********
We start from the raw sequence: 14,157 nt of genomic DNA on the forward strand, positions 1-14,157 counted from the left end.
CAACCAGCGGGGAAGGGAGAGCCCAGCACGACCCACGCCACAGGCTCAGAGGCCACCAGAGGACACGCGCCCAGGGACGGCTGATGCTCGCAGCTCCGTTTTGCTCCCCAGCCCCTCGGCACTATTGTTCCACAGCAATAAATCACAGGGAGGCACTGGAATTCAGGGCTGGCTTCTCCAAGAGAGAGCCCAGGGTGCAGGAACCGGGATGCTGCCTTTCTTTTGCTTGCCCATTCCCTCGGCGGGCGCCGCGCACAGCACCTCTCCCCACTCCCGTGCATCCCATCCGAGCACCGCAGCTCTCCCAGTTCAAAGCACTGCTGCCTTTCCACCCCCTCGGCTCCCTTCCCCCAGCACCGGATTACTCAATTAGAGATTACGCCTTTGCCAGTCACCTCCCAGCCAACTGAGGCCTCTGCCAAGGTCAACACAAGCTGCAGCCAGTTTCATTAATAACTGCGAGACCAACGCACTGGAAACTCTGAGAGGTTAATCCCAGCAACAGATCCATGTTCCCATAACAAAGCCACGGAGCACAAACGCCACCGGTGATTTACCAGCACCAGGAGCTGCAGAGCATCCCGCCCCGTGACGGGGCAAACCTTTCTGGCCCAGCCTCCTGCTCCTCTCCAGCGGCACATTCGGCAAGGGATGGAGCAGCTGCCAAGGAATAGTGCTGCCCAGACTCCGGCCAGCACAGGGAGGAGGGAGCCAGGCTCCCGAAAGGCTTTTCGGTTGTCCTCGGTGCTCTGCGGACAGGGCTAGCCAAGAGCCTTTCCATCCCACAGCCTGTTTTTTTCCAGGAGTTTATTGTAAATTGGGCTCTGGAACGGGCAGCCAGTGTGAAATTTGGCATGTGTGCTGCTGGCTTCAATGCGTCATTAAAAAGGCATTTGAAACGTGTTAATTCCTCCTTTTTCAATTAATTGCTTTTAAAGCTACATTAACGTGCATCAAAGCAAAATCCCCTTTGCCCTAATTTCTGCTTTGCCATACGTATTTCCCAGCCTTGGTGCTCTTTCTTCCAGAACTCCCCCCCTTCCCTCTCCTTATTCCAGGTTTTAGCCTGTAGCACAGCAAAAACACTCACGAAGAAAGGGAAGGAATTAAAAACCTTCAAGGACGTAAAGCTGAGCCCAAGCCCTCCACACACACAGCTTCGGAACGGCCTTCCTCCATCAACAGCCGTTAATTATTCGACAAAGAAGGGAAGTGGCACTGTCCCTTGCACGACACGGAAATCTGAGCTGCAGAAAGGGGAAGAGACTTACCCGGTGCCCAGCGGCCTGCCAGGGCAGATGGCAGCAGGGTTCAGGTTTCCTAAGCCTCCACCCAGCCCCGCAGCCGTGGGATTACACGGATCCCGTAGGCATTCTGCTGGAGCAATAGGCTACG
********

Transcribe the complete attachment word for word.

We start from the raw sequence: 14,157 nt of genomic DNA on the forward strand, positions 1-14,157 counted from the left end.
CAACCAGCGGGGAAGGGAGAGCCCAGCACGACCCACGCCACAGGCTCAGAGGCCACCAGAGGACACGCGCCCAGGGACGGCTGATGCTCGCAGCTCCGTTTTGCTCCCCAGCCCCTCGGCACTATTGTTCCACAGCAATAAATCACAGGGAGGCACTGGAATTCAGGGCTGGCTTCTCCAAGAGAGAGCCCAGGGTGCAGGAACCGGGATGCTGCCTTTCTTTTGCTTGCCCATTCCCTCGGCGGGCGCCGCGCACAGCACCTCTCCCCACTCCCGTGCATCCCATCCGAGCACCGCAGCTCTCCCAGTTCAAAGCACTGCTGCCTTTCCACCCCCTCGGCTCCCTTCCCCCAGCACCGGATTACTCAATTAGAGATTACGCCTTTGCCAGTCACCTCCCAGCCAACTGAGGCCTCTGCCAAGGTCAACACAAGCTGCAGCCAGTTTCATTAATAACTGCGAGACCAACGCACTGGAAACTCTGAGAGGTTAATCCCAGCAACAGATCCATGTTCCCATAACAAAGCCACGGAGCACAAACGCCACCGGTGATTTACCAGCACCAGGAGCTGCAGAGCATCCCGCCCCGTGACGGGGCAAACCTTTCTGGCCCAGCCTCCTGCTCCTCTCCAGCGGCACATTCGGCAAGGGATGGAGCAGCTGCCAAGGAATAGTGCTGCCCAGACTCCGGCCAGCACAGGGAGGAGGGAGCCAGGCTCCCGAAAGGCTTTTCGGTTGTCCTCGGTGCTCTGCGGACAGGGCTAGCCAAGAGCCTTTCCATCCCACAGCCTGTTTTTTTCCAGGAGTTTATTGTAAATTGGGCTCTGGAACGGGCAGCCAGTGTGAAATTTGGCATGTGTGCTGCTGGCTTCAATGCGTCATTAAAAAGGCATTTGAAACGTGTTAATTCCTCCTTTTTCAATTAATTGCTTTTAAAGCTACATTAACGTGCATCAAAGCAAAATCCCCTTTGCCCTAATTTCTGCTTTGCCATACGTATTTCCCAGCCTTGGTGCTCTTTCTTCCAGAACTCCCCCCCTTCCCTCTCCTTATTCCAGGTTTTAGCCTGTAGCACAGCAAAAACACTCACGAAGAAAGGGAAGGAATTAAAAACCTTCAAGGACGTAAAGCTGAGCCCAAGCCCTCCACACACACAGCTTCGGAACGGCCTTCCTCCATCAACAGCCGTTAATTATTCGACAAAGAAGGGAAGTGGCACTGTCCCTTGCACGACACGGAAATCTGAGCTGCAGAAAGGGGAAGAGACTTACCCGGTGCCCAGCGGCCTGCCAGGGCAGATGGCAGCAGGGTTCAGGTTTCCTAAGCCTCCACCCAGCCCCGCAGCCGTGGGATTACACGGATCCCGTAGGCATTCTGCTGGAGCAATAGGCTACG